Four years after Mutual Appreciation, Mynette got her first self-described big break when she produced the film Children of Invention, an even more impressive feat considering she was still learning on the job. “As lead producer, I didn’t have a lawyer,” she explained. “Our film was so small, it had a $150,000 budget… I basically had to read a bunch of books on film law, and [make] a bunch of my own contracts, and it was a very DIY effort.” The film got into Sundance and, according to Mynette, “just blew the doors wide open… I was able to build my network from there and continue to produce feature films.”

If you return to the films at the beginning of this article, you may notice that, apart from being well-regarded and sharing Mynette as a producer, they are quite disparate in terms of genre and tone. When I asked her what films have impacted her the most, I got a better sense as to why. “I have very broad, very varied tastes. It’s funny, because in the film industry, you often get pigeonholed. When I made Mutual Appreciation, all I got sent were mumblecore films to produce. Then I made Children of Invention, and everybody just sent me Asian American films to produce. I was looking for a horror movie, I love horror movies… my initial films [were] all sorts of dramas and comedies and so nobody would ever send me horror films. And I finally made one, The Invitation, and then finally people started sending me horror films.”

To date, Mynette has produced 32 films and has been nominated for and won numerous awards. She won the 2013 Independent Spirit Piaget Producers Award, which honors emerging producers who, despite highly limited resources, demonstrate the creativity, tenacity and vision required to produce quality, independent films. Her most recent film, I Carry You with Me, won the Audience Award and the NEXT Innovator Award at Sundance. She has also been nominated for an Emmy Award and two Independent Spirit Awards. Through it all, she has dedicated herself to making the film industry more equitable. She currently sits on Film Independent’s Board of Directors, is a member of the executive and diversity committees in the Producers branch of the Academy of Motion Picture Arts and Sciences, and is an advisor to the Sundance Institute, SXSW, Tribeca and IFP.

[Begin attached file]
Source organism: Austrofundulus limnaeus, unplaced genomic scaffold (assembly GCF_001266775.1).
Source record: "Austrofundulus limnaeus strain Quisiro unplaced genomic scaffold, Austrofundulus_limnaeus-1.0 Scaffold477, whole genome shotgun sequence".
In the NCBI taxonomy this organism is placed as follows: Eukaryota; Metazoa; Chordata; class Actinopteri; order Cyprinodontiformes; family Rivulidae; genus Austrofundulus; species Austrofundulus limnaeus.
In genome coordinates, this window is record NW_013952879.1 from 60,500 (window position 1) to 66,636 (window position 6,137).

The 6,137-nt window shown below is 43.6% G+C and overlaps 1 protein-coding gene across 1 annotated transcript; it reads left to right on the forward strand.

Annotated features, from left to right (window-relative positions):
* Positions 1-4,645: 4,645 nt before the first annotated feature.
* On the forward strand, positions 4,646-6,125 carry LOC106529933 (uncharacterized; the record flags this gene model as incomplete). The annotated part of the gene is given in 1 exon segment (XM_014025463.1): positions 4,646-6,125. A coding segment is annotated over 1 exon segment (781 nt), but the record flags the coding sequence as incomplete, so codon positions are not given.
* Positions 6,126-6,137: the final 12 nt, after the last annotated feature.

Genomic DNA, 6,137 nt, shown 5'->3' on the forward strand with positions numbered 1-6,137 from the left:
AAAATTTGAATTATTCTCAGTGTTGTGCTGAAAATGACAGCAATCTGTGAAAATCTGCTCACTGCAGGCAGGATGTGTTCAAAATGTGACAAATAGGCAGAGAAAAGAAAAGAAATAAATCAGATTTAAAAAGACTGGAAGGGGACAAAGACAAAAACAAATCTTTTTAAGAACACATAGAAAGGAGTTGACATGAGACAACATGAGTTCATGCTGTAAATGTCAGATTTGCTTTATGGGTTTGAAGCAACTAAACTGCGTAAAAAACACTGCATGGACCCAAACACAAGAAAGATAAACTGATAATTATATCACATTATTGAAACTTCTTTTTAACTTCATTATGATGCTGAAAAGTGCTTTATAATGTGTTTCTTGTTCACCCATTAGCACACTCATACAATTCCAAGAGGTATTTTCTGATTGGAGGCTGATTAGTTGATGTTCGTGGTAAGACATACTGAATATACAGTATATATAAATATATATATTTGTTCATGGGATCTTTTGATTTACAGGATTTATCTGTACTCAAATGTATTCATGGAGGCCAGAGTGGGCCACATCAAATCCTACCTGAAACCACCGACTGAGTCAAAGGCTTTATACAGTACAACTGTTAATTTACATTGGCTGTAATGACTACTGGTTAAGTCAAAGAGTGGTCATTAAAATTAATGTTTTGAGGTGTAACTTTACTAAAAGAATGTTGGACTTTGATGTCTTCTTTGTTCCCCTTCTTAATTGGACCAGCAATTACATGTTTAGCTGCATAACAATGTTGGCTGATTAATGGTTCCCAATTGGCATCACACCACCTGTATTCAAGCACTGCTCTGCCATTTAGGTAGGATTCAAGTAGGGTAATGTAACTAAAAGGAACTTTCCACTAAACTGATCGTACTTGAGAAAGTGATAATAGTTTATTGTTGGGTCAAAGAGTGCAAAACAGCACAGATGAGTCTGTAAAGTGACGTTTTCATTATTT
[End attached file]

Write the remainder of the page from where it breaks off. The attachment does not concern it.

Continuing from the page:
Throughout her career, it has been through her connections with other producers that she has uplifted underrepresented voices. As president of the film fund Gamechanger Films, she financed nearly a dozen women who directed narrative feature films. In 2020, she founded The Population with Mollye Asher (producer, Nomadland) and Derek Nguyen (associate producer, The Tale), an indie production company focused on film and TV projects that center women, people of color, LGBTQ+ and other marginalized groups. “It was weird because we say that that is our mandate, but it’s always been our mandate,” she explained. “We’ve always supported films that were diverse and inclusive, just because it’s who we are.” The partnership has the added benefit of helping them produce more effectively. “The way the independent film industry is nowadays, you have to be juggling multiple projects just as a matter of survival, because you get paid so little on each project,” she sighed. “It just made sense to have partners I could lean on when I was occupied with one project.”

Mynette has accomplished a stunning amount during her career, and I was curious to know what she was proudest of. She took a moment to think about how to phrase her answer. “[This industry] does tend to attract a lot of people who already have resources… the people who get to make first-time features are people who come from money and have a wide network of high-net-worth-individuals,” she said. “I am proud of myself that I came from a working-class background with zero connections and was able to build this career.” Always humble, she hastily added, “I never feel like I’ve made it because as a filmmaker, film producer, film director, you always have to stay on the cusp of what’s new… every time I make a new movie that resonates [it] feels very rewarding because it’s like, okay, I still got it!” she laughed. “So, yeah, I guess I’m proud of myself for staying in it.”

Near the end of our conversation, I remembered a deceptively simple question that had been posed at a past Harvardwood event: “What is your definition of success?” When I asked Mynette, it only took her a brief moment to respond, her conviction evident in her tone: “My definition of success is living and working on your own terms and being able to survive while doing it.”

Mynette’s newest film, I Carry You with Me, is in theaters now.